1Everything from the Champions Cup final to The Great British Bake Off, will be seen through the prism of the British and Irish Lions summer tour to New Zealand.
Some will reduce the Six Nations to little more than a series of trials for the tour. Players will be selected for the Test team, dropped to the Wednesday squad and then overlooked altogether long before the 747 takes off.
2The Lions will win the opening Test in New Zealand, their first since Gavin Hastings’ team of 1993, but lose the series 2-1. The Lions’ Test team is mostly culled from Irish and English ranks. A smattering of Scots will get the nod, especially for the third Test by which time it is last man standing, but probably not the ones that are heavily backed now.
3Eddie Jones’ England will equal the All Blacks’ winning streak of 18 when they beat Scotland at Twickenham but they will not break the record, losing to Ireland in Dublin the very next weekend. That showdown on the final day will give Ireland the championship but not the Grand Slam since they lost to Scotland at Murrayfield in the opening round. The Scots win three matches for the first time since 2006, beating Ireland, Wales and Italy.
4Glasgow make the quarter-finals of the European Cup for the first time since... EVER! They sneak into the Guinness Pro12 play-offs thanks to a late run on the rails but lose the semi-final for the second year running. Munster top the table at the end of the regular season, powered by the memory of the late Anthony Foley, but Leinster win the play-offs and that success propels Stuart Lancaster into the top job at Edinburgh.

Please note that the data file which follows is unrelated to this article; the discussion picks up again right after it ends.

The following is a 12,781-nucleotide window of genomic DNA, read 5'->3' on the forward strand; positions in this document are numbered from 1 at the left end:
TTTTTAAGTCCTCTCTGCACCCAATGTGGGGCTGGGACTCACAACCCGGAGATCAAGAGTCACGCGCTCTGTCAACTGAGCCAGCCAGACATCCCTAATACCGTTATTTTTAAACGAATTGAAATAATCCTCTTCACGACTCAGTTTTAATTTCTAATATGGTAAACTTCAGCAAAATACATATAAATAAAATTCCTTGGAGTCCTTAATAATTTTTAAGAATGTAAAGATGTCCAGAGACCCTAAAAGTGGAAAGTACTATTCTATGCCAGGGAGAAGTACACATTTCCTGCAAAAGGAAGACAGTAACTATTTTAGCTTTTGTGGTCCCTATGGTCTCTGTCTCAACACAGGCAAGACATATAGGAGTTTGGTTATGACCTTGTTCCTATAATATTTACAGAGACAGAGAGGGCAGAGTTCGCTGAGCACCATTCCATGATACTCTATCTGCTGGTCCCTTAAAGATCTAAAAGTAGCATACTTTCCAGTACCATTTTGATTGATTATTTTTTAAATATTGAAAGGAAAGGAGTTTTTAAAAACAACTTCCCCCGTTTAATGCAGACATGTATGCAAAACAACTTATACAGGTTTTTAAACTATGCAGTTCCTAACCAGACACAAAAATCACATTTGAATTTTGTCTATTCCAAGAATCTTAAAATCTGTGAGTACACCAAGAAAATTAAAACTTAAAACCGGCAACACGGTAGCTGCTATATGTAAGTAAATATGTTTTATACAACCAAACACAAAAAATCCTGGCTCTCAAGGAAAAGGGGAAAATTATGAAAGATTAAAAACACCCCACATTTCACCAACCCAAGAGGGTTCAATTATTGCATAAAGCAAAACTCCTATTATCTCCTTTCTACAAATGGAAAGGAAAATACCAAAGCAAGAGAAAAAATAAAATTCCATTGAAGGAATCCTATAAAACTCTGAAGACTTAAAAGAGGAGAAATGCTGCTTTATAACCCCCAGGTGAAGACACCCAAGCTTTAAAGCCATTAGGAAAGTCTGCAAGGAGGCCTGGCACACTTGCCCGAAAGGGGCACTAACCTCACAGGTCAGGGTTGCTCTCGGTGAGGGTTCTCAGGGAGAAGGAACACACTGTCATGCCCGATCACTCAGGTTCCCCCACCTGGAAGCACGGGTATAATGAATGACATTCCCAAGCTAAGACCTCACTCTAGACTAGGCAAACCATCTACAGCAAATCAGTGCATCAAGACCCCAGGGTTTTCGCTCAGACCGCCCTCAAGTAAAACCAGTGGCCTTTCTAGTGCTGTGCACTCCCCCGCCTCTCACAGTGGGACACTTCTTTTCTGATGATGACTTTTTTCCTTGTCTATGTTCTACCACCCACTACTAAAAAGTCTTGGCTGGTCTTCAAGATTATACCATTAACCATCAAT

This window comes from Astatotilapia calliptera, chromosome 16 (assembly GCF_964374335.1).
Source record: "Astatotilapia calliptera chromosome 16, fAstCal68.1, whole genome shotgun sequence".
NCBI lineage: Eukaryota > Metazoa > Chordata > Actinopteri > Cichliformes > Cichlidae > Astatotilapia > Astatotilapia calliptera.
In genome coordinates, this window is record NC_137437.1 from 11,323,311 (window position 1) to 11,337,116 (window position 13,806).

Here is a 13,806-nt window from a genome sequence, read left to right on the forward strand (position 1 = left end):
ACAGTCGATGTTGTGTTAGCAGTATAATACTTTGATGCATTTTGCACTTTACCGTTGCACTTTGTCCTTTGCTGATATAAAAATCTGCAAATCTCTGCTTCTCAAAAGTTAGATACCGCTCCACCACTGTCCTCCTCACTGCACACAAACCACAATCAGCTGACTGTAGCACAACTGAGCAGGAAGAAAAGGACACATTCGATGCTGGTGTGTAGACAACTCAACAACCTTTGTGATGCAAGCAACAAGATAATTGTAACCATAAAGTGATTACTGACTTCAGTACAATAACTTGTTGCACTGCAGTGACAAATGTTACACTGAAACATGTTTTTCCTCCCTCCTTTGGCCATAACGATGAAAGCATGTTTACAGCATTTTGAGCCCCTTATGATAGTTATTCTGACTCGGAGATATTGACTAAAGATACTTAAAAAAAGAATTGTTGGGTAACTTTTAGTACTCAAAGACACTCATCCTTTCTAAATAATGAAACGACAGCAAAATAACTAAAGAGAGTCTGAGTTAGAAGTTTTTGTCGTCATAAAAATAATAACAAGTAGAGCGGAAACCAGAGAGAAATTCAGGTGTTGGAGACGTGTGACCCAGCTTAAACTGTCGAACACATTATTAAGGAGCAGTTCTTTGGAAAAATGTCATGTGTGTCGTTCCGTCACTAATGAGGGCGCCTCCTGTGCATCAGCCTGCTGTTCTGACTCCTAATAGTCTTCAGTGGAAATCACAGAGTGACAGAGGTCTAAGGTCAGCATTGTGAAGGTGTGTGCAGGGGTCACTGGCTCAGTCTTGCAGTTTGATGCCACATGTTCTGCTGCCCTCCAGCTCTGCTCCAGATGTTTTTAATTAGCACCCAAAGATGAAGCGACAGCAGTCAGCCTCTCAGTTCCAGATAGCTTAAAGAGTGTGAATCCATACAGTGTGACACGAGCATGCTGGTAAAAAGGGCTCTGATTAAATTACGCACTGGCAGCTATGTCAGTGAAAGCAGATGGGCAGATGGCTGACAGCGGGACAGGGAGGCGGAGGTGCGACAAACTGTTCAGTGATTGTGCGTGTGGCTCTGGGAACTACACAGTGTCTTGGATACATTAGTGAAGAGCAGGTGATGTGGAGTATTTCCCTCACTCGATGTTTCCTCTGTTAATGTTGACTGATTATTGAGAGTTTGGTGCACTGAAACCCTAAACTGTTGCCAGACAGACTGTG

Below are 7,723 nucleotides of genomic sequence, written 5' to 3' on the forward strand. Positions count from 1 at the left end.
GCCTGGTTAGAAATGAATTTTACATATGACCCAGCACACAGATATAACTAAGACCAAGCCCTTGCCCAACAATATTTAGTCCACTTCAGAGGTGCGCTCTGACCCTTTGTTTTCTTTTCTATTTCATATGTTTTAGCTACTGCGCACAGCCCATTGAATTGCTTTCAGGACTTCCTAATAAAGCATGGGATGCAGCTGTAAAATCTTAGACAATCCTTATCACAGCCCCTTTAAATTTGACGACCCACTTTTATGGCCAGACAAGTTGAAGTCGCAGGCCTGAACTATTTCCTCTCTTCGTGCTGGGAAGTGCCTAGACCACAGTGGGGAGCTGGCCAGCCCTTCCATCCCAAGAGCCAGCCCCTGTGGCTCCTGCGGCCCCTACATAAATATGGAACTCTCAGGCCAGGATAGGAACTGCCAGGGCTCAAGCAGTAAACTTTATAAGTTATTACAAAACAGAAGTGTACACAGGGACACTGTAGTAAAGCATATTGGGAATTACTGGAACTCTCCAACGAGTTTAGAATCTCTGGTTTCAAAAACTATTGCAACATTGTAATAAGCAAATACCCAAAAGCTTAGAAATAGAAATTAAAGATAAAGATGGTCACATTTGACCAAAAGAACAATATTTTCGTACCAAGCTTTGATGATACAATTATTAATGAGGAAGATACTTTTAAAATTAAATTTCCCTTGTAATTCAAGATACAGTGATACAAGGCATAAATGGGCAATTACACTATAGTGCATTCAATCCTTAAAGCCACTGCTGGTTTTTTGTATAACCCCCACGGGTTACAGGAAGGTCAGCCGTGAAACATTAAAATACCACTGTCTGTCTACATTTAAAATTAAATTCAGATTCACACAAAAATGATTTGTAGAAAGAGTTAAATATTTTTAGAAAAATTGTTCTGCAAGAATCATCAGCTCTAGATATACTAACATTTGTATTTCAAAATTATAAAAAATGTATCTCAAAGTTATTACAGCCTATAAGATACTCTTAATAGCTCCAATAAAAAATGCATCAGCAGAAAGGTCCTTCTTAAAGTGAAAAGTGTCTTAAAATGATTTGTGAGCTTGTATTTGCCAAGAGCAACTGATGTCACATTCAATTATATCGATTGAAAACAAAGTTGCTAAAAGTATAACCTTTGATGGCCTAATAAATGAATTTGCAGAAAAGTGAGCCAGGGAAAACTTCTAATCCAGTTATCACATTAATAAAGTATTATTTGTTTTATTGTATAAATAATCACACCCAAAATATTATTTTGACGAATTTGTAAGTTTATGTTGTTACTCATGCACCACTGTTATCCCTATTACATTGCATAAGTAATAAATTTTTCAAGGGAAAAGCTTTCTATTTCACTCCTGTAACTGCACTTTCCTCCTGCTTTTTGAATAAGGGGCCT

5Edinburgh’s move to Myrseside sees the attendance drop as the lack of parking combines with a lack of success. The club finishes in the bottom four.
Edinburgh’s issues lie not with the coach but with the senior players. They need Al Kellock, or rather they need Kellock and a time machine to return to the era when the lock was prime leadership material.
Until the senior players take ownership and drive standards Edinburgh will continue to under-achieve.
6The whole head injury debate will continue with both sides getting shriller by the minute, especially following the inevitable retirement of George North. Both sides have a point. The game must put player welfare at the top of its priorities but at the same time iron out some of the inconsistencies and allow the put-upon players to actually play. Sometimes you wonder how anyone enters a breakdown at all given the myriad laws delineating exactly what they CAN’T do. As Gregor Townsend correctly noted of Brian Alainu’uese’s recent red card, it probably would not have been given a few weeks ago! Most attacking players lead with their noggin so it can be difficult for defenders to avoid it.
7One simple change to the scrum laws, allowing them to move just five metres, brings to an end constant collapses and resets. It also ends the absurd situation whereby one player is penalised simply because he is not quite as good as his opposite number. It doesn’t happen anywhere else on the field... why should it happen at the set scrum?
So the dominant scrum gains five metres and the subservient scrum retreats five metres without falling down, standing up or losing their binding, and play continues.
The integrity of the set scrum is preserved because teams can still win a pushover try from a five-metre scrum.
8Gregor Townsend inherits the best Scotland squad of the professional era and makes a very decent fist of things as you’d expect. His teams play a little too much rugby to begin with but soon learn that the international game is a different animal to the Pro12 or even the Champions Cup. His trickiest task is to find a suitable back-up for Finn Russell although Ruaridh Jackson was, typically, both erratic and effective in a recent and rare start for Quins against Gloucester.
9Ireland get the 2023 Rugby World Cup – a relief to those of us who view long-haul flights as incarceration without due process.